It is 8:30 am on a Friday. Two teachers - a man and a woman - enter a noisy classroom on the first floor of a government school building. A small group of students, all between 10 to 14 years of age, clamber up on their feet. "Goood mooorningg ma'aaaam," the students say in a long, drawn-out drawl.
One of the teachers, Jitendra Ahlawat, a contractual employee, doesn't mind the gender discrimination. He smiles and greets the students.
The other teacher, Vandana Jha, quickly sorts the class of 40 students in to eight groups of five members each. First, the students are allotted names of fruits/vegetables and random numbers. Next, they are asked to run to a corner of the room, when a certain number is called out.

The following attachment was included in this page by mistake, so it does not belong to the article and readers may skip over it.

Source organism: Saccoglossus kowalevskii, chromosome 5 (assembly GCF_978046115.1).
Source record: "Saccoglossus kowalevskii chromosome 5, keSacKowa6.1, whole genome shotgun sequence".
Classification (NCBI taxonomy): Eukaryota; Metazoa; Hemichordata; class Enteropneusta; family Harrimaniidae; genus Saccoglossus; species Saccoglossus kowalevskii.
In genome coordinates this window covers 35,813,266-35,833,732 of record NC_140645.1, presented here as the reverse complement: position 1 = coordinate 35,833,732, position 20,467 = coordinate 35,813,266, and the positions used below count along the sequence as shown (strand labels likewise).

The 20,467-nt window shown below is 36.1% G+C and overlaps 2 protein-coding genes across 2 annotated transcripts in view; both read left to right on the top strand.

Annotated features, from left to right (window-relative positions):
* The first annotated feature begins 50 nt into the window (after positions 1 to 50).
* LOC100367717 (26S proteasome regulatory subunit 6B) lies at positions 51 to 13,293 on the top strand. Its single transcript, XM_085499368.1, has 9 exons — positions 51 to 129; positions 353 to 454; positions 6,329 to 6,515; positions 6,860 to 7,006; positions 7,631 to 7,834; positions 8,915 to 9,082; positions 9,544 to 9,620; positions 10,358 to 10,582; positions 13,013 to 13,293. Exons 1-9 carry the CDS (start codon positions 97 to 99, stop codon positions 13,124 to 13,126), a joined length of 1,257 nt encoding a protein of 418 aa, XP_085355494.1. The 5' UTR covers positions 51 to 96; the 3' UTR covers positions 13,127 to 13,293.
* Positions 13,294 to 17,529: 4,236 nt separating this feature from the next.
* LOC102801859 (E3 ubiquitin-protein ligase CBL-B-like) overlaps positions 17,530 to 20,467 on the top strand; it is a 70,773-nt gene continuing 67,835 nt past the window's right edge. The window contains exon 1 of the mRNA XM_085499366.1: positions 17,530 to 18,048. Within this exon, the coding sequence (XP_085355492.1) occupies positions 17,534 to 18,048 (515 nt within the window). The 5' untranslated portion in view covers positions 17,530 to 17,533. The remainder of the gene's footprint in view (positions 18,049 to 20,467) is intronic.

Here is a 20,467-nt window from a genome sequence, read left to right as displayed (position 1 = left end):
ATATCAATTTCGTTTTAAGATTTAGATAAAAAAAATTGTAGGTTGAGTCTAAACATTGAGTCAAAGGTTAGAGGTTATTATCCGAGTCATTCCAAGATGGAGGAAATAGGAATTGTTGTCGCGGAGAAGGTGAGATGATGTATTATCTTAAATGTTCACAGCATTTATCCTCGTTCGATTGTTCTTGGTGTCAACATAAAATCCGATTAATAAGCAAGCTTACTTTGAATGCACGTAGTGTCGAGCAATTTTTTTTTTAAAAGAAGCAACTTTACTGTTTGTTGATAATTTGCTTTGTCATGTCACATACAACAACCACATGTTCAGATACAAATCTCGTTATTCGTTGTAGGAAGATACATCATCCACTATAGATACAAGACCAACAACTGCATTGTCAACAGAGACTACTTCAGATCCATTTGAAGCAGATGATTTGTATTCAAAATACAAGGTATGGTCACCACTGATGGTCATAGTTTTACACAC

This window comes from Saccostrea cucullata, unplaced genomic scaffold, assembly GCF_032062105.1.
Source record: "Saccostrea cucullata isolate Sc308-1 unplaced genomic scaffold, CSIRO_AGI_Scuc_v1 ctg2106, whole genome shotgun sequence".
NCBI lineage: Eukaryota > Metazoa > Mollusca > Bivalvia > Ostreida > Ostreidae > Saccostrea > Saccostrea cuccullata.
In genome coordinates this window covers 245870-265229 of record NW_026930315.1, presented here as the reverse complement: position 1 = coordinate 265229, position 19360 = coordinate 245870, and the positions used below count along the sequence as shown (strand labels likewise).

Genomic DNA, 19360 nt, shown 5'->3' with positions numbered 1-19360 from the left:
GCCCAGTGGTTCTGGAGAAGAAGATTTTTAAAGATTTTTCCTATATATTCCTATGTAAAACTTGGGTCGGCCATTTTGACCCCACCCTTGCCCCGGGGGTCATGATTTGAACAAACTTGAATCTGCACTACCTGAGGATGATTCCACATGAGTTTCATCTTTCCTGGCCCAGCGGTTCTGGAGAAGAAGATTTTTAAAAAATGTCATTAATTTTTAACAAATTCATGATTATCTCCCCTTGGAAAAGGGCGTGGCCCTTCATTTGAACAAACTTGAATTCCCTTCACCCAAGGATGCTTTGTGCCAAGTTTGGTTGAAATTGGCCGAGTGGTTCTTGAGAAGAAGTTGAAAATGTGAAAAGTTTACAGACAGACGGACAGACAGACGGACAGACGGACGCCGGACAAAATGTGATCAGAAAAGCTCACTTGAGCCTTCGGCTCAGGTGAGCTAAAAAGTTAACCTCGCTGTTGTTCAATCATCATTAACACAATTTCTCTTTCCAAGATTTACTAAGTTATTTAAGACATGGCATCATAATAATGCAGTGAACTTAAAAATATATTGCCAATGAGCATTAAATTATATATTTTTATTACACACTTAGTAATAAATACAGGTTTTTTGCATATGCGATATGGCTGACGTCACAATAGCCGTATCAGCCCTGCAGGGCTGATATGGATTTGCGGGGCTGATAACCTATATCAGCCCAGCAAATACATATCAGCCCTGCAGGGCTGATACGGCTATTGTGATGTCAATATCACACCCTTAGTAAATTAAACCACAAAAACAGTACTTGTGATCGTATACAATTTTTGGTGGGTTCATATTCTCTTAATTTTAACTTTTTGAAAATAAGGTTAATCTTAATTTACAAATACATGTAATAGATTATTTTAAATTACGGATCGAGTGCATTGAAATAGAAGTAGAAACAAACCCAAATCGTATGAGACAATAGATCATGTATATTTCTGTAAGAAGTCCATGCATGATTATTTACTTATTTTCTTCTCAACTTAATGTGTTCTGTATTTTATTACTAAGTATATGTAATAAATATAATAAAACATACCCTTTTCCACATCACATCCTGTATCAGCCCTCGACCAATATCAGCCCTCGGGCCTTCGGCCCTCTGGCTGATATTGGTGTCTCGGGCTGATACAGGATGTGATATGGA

Chaos ensues. Students are clueless about which numbers correspond to which vegetable. The teachers try to guide them with patience, albeit quite unsuccessfully. And yet, all the kids are laughing and running with joy. Soon, they busy themselves with yet another activity, one with a relatively better outcome.
"We're trying to teach them by play-way methods. It piques their interest and the children tend to learn their lessons effectively," says Dr H Akhtar, Vice-Principal of Sarvodaya Vidyala, Jor Bagh.